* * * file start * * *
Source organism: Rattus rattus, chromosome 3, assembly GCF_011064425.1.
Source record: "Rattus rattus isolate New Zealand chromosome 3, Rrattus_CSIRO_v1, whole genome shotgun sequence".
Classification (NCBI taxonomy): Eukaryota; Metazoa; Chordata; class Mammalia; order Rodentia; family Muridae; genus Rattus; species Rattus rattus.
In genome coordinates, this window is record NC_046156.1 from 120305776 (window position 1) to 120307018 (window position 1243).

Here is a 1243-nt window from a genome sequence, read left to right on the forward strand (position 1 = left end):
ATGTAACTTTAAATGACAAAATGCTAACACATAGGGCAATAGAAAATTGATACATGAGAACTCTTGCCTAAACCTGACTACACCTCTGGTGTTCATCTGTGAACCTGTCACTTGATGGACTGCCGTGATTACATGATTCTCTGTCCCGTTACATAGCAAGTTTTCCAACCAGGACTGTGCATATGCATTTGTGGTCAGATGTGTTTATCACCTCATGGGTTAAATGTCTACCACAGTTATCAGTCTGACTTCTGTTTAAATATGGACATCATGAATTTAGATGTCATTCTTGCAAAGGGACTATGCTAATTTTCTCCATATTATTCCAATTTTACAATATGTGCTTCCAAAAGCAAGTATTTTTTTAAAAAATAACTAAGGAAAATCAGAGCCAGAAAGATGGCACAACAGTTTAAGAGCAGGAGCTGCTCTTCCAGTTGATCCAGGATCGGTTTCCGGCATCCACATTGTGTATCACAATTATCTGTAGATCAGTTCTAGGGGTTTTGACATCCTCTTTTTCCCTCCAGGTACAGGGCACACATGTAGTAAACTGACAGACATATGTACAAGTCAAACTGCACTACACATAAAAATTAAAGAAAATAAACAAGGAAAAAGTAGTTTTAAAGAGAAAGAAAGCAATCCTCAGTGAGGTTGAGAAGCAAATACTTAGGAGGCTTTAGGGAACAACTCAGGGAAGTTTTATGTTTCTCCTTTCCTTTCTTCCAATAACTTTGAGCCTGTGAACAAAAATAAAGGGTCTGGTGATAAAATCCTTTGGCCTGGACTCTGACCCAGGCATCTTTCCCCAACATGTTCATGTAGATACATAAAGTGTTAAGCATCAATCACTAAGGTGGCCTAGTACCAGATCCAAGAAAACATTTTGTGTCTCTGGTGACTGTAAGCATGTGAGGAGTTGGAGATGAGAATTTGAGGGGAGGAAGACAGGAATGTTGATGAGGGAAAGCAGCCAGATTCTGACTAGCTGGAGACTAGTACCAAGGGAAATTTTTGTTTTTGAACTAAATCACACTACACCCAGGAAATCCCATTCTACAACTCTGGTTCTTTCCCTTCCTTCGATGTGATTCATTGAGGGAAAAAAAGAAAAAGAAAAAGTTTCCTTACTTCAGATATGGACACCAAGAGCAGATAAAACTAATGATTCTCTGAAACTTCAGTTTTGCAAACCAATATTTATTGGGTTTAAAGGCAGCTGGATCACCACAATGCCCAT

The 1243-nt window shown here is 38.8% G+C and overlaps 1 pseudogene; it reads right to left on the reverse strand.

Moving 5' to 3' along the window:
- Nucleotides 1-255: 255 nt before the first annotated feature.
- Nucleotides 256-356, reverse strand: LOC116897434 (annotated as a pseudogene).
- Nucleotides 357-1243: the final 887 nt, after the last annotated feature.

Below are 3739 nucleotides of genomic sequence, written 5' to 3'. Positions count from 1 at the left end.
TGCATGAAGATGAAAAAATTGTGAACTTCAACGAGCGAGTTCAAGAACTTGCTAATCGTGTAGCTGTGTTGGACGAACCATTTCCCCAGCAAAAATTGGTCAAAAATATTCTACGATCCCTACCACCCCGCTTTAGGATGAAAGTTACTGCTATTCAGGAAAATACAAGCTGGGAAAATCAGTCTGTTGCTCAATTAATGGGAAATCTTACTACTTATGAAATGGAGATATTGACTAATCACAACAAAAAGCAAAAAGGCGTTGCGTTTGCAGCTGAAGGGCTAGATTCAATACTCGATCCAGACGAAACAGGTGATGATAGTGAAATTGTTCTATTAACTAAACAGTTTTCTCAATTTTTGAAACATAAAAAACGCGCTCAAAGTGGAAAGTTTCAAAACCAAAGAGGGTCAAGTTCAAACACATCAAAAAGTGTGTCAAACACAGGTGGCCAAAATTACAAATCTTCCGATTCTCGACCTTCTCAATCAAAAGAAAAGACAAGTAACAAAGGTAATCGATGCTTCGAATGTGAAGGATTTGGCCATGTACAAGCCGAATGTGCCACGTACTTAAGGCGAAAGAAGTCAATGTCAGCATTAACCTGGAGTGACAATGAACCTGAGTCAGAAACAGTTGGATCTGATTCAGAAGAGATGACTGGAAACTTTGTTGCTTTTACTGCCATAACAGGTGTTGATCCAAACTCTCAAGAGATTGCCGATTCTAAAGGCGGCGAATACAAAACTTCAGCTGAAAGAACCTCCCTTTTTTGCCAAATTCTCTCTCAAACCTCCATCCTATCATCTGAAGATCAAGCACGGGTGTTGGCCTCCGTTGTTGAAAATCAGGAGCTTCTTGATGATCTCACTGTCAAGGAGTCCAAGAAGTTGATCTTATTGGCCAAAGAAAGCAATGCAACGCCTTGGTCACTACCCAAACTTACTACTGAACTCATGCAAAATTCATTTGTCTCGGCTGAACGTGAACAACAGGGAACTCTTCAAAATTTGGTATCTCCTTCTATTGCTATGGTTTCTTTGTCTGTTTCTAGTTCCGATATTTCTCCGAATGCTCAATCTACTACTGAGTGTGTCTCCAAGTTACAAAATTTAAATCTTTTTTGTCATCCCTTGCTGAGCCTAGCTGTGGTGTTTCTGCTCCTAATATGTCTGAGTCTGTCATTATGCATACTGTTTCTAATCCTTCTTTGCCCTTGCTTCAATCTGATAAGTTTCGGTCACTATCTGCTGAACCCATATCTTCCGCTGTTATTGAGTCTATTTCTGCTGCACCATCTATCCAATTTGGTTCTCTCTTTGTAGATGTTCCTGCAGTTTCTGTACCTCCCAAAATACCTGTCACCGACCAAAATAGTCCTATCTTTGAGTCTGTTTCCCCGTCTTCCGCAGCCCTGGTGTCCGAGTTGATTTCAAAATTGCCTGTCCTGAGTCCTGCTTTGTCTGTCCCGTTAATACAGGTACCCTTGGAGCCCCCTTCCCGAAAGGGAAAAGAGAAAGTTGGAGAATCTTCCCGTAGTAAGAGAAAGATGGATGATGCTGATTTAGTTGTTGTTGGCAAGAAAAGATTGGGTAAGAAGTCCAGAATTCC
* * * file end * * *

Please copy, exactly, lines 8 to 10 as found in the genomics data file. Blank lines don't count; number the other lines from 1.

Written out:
Moving 5' to 3' along the window:
- Nucleotides 1-255: 255 nt before the first annotated feature.
- Nucleotides 256-356, reverse strand: LOC116897434 (annotated as a pseudogene).